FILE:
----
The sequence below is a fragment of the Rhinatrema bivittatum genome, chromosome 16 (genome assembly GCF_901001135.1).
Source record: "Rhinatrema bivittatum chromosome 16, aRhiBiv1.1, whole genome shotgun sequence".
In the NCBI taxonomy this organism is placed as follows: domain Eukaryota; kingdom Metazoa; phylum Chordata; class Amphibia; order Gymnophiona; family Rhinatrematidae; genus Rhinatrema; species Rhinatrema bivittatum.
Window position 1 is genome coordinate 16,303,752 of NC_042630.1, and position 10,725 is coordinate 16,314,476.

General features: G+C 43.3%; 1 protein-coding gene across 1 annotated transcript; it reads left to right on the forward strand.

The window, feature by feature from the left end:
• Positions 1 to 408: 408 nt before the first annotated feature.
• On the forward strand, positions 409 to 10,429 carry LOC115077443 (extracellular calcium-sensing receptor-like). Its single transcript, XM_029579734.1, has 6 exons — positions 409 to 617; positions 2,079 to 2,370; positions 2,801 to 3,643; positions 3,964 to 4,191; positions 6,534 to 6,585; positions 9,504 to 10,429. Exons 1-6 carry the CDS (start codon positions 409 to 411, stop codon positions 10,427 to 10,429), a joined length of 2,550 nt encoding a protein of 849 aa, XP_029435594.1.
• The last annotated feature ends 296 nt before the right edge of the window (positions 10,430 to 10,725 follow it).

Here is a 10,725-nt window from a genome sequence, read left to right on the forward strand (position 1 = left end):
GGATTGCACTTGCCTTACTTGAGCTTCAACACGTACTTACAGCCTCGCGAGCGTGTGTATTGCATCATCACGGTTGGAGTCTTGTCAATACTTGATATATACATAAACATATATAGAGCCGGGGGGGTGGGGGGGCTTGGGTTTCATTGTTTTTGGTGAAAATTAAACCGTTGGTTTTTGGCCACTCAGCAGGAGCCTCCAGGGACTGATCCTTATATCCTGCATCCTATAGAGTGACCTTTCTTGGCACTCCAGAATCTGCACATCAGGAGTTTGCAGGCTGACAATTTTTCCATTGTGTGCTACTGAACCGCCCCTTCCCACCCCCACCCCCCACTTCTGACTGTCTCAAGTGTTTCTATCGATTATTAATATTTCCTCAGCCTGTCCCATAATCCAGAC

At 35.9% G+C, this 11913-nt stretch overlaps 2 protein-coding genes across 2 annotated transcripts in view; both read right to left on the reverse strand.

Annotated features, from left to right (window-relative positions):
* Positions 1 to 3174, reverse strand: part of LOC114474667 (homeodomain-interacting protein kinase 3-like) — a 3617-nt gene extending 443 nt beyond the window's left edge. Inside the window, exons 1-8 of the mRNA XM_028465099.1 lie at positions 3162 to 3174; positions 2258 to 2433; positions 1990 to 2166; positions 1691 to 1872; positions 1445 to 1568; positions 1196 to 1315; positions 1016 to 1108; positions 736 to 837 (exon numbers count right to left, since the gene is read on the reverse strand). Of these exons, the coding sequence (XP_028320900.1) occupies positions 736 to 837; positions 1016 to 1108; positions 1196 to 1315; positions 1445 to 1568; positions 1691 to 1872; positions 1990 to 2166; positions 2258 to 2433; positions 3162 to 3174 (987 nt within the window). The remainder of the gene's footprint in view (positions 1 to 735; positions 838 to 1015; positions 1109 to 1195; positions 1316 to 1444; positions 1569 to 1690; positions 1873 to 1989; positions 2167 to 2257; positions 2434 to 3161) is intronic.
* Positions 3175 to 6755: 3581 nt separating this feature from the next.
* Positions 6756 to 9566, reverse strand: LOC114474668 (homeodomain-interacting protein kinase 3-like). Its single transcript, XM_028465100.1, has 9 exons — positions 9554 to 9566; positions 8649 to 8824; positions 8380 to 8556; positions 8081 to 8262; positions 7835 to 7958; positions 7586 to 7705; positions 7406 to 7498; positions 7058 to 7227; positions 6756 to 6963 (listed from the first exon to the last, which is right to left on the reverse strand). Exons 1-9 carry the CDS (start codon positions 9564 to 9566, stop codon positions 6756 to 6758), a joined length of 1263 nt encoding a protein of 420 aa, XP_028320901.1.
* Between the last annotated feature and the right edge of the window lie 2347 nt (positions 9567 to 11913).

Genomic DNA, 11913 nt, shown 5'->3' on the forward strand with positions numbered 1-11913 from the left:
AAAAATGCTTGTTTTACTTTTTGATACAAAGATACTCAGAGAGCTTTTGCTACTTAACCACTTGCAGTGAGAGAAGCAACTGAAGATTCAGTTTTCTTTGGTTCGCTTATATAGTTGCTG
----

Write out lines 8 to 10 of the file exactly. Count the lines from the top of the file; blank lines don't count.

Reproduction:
• On the forward strand, positions 409 to 10,429 carry LOC115077443 (extracellular calcium-sensing receptor-like). Its single transcript, XM_029579734.1, has 6 exons — positions 409 to 617; positions 2,079 to 2,370; positions 2,801 to 3,643; positions 3,964 to 4,191; positions 6,534 to 6,585; positions 9,504 to 10,429. Exons 1-6 carry the CDS (start codon positions 409 to 411, stop codon positions 10,427 to 10,429), a joined length of 2,550 nt encoding a protein of 849 aa, XP_029435594.1.
• The last annotated feature ends 296 nt before the right edge of the window (positions 10,430 to 10,725 follow it).

Here is a 10,725-nt window from a genome sequence, read left to right on the forward strand (position 1 = left end):